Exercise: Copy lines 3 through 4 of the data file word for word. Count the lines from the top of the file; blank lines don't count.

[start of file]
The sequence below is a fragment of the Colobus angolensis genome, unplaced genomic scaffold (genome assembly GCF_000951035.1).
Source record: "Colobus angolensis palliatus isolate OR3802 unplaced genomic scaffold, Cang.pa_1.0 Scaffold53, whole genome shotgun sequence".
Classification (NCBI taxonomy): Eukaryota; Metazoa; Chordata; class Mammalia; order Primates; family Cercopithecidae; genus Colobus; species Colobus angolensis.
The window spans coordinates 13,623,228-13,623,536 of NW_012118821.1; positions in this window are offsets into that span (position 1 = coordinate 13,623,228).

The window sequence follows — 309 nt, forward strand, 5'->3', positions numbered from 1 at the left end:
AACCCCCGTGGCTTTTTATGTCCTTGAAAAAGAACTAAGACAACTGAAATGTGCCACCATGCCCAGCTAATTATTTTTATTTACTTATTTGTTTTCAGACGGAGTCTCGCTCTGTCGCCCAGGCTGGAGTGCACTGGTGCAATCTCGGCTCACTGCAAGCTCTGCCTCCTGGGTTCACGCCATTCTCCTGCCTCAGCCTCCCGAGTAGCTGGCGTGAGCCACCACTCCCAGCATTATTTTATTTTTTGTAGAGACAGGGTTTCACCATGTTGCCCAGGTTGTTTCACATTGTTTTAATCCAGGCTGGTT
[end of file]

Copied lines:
Classification (NCBI taxonomy): Eukaryota; Metazoa; Chordata; class Mammalia; order Primates; family Cercopithecidae; genus Colobus; species Colobus angolensis.
The window spans coordinates 13,623,228-13,623,536 of NW_012118821.1; positions in this window are offsets into that span (position 1 = coordinate 13,623,228).